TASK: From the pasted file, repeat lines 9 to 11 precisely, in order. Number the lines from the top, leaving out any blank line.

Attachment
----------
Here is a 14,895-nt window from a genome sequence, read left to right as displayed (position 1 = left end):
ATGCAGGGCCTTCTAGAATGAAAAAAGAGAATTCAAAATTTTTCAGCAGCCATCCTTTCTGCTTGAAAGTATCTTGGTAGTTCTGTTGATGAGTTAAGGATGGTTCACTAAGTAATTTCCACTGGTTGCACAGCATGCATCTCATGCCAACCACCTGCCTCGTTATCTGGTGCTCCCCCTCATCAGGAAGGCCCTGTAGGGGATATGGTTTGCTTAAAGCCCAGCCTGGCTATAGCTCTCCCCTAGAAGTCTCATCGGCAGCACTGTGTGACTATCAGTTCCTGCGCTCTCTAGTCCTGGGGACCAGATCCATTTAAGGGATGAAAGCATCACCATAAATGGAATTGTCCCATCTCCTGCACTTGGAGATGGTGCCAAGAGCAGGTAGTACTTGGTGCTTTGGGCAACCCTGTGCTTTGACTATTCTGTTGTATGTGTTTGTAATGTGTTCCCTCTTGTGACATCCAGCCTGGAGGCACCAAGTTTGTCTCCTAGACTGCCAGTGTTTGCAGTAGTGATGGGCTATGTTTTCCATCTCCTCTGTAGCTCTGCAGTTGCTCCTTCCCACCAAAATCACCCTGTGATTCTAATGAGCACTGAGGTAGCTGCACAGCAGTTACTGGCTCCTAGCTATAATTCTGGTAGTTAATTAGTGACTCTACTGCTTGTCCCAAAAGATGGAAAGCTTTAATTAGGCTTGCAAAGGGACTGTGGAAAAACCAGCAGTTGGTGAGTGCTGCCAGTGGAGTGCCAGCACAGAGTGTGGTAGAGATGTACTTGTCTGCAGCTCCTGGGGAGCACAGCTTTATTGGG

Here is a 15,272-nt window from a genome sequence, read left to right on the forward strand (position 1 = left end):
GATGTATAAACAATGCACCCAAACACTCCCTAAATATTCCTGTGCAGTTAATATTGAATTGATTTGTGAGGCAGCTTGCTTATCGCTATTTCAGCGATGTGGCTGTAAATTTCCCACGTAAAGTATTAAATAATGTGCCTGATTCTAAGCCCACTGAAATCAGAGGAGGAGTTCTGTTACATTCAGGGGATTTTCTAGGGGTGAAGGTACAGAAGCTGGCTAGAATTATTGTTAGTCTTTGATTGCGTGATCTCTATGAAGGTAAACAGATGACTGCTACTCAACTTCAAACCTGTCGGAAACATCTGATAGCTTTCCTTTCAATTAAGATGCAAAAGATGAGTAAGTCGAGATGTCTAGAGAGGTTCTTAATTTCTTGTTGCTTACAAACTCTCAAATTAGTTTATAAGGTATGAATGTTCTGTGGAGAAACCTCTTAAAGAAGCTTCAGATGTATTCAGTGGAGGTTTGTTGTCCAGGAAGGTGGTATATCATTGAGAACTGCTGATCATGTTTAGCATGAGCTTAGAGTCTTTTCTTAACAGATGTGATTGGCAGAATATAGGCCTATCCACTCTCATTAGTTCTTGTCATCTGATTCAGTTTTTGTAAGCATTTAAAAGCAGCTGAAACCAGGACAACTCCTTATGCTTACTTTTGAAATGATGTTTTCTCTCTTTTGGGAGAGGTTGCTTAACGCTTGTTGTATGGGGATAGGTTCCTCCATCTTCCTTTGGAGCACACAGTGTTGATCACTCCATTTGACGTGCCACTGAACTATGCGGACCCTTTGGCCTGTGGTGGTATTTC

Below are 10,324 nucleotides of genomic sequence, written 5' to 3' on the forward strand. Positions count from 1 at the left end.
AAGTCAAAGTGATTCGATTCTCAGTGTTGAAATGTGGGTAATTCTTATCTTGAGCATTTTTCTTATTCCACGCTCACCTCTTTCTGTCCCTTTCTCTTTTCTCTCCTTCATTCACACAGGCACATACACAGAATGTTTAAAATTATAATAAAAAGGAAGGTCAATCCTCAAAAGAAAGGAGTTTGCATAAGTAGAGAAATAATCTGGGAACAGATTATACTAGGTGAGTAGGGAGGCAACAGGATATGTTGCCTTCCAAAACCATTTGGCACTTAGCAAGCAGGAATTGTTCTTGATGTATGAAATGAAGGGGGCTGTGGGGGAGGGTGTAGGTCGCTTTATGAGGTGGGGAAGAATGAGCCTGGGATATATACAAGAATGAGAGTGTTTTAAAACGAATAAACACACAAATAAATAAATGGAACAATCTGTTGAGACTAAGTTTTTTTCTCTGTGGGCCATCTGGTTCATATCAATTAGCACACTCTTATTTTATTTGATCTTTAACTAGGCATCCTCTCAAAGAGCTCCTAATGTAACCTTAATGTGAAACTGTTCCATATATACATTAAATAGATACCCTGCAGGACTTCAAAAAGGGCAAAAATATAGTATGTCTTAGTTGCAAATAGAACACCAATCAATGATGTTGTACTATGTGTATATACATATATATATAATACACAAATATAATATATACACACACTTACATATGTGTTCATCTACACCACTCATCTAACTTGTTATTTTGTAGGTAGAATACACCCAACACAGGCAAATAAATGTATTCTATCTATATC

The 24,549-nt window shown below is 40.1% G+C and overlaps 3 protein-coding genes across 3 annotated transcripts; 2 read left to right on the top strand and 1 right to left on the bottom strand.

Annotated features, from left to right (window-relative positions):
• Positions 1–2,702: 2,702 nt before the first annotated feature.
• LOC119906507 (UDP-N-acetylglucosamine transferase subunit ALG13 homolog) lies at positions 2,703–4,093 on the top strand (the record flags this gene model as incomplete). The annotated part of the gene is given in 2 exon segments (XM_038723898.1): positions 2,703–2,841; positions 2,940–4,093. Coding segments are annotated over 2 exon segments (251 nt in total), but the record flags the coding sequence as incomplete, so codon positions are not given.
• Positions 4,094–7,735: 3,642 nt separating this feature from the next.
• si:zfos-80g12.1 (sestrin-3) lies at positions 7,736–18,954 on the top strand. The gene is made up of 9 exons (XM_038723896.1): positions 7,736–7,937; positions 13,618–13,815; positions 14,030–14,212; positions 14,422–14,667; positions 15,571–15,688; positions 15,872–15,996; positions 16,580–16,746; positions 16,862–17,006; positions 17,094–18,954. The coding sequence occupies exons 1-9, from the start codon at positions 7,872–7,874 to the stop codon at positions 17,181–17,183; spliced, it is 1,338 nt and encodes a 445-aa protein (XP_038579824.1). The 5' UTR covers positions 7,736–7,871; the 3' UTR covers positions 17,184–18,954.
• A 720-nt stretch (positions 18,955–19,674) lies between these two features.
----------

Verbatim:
• Positions 1–2,702: 2,702 nt before the first annotated feature.
• LOC119906507 (UDP-N-acetylglucosamine transferase subunit ALG13 homolog) lies at positions 2,703–4,093 on the top strand (the record flags this gene model as incomplete). The annotated part of the gene is given in 2 exon segments (XM_038723898.1): positions 2,703–2,841; positions 2,940–4,093. Coding segments are annotated over 2 exon segments (251 nt in total), but the record flags the coding sequence as incomplete, so codon positions are not given.
• Positions 4,094–7,735: 3,642 nt separating this feature from the next.